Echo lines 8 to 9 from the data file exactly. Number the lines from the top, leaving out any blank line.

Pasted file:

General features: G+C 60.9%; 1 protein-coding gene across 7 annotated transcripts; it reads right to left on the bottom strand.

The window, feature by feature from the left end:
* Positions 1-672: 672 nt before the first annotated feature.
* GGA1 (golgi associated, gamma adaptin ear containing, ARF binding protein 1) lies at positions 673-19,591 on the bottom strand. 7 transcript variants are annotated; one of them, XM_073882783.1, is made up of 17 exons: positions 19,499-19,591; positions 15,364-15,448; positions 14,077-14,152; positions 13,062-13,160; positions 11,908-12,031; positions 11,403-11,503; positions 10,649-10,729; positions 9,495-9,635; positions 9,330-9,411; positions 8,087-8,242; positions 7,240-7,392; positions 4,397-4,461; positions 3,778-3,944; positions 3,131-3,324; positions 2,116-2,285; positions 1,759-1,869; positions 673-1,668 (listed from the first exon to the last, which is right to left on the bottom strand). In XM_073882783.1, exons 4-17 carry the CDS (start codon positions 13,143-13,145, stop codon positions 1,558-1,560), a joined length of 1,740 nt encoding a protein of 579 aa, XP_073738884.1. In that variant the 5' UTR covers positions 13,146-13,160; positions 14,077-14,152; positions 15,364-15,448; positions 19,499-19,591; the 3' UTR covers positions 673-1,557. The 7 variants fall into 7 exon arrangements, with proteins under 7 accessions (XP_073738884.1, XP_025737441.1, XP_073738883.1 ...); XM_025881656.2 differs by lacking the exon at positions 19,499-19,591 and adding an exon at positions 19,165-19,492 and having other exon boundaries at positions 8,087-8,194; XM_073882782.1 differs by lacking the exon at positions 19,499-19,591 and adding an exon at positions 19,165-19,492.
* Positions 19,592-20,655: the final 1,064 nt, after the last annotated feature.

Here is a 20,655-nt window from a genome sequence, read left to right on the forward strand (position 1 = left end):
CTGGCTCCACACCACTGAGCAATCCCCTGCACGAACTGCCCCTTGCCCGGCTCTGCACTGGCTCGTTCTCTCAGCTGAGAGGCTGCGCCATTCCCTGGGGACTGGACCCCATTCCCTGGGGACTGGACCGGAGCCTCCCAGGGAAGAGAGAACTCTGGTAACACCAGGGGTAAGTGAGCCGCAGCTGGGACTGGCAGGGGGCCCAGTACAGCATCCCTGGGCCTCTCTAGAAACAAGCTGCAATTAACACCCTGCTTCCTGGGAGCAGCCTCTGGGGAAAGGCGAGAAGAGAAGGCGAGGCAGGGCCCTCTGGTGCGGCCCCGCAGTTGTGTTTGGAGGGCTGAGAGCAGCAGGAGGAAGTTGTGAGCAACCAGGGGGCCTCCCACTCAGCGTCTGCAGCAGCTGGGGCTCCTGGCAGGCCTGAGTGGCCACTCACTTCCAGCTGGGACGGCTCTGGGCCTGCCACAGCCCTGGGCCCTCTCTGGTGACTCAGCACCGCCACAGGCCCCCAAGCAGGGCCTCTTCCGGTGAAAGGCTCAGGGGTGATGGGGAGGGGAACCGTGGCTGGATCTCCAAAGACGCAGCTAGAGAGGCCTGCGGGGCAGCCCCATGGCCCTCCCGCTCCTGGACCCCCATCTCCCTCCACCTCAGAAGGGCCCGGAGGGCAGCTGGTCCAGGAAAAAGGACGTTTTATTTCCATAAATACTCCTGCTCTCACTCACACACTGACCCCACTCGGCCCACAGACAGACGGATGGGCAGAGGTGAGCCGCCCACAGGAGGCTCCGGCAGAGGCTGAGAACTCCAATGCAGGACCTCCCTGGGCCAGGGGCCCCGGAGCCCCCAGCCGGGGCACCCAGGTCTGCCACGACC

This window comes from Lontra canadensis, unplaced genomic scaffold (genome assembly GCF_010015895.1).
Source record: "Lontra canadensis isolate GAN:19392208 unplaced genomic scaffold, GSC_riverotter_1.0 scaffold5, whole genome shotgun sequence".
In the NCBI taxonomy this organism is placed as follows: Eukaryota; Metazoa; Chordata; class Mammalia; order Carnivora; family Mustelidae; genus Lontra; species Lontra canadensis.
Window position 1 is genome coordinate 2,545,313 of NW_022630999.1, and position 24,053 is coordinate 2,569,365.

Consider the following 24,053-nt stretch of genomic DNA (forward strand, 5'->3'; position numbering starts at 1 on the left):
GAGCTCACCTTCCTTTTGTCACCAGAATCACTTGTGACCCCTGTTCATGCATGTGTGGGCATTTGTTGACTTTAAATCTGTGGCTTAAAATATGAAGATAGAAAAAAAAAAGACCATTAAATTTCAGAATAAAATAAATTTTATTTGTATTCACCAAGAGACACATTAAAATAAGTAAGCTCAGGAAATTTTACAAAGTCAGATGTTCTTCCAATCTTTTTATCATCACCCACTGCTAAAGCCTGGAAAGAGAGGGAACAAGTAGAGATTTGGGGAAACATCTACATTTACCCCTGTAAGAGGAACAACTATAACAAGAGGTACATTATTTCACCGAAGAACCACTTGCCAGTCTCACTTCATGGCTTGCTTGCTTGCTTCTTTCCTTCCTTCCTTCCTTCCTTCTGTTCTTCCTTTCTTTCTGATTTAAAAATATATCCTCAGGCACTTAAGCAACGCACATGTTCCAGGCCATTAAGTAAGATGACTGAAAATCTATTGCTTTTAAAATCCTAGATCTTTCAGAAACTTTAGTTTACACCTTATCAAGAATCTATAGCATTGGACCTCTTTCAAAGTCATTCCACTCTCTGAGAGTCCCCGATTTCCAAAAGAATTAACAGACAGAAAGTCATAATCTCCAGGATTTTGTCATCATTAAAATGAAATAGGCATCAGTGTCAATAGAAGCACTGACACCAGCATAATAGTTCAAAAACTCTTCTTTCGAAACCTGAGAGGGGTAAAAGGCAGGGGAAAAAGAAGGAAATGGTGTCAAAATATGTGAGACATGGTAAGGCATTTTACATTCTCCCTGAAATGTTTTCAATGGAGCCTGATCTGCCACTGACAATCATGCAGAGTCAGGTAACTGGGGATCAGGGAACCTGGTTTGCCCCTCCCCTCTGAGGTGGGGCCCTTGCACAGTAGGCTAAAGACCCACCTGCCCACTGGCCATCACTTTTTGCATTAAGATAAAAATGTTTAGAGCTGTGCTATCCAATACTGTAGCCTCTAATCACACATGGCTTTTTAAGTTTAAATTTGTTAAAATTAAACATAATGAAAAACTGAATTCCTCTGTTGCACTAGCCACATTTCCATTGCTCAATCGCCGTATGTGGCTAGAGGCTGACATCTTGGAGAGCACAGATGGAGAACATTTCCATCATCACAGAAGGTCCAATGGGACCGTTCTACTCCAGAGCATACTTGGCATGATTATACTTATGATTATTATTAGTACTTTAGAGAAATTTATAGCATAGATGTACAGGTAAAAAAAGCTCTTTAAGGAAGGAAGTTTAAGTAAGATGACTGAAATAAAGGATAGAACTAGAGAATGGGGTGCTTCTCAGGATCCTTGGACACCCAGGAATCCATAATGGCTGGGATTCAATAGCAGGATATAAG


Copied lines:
This window comes from Lontra canadensis, unplaced genomic scaffold (genome assembly GCF_010015895.1).
Source record: "Lontra canadensis isolate GAN:19392208 unplaced genomic scaffold, GSC_riverotter_1.0 scaffold5, whole genome shotgun sequence".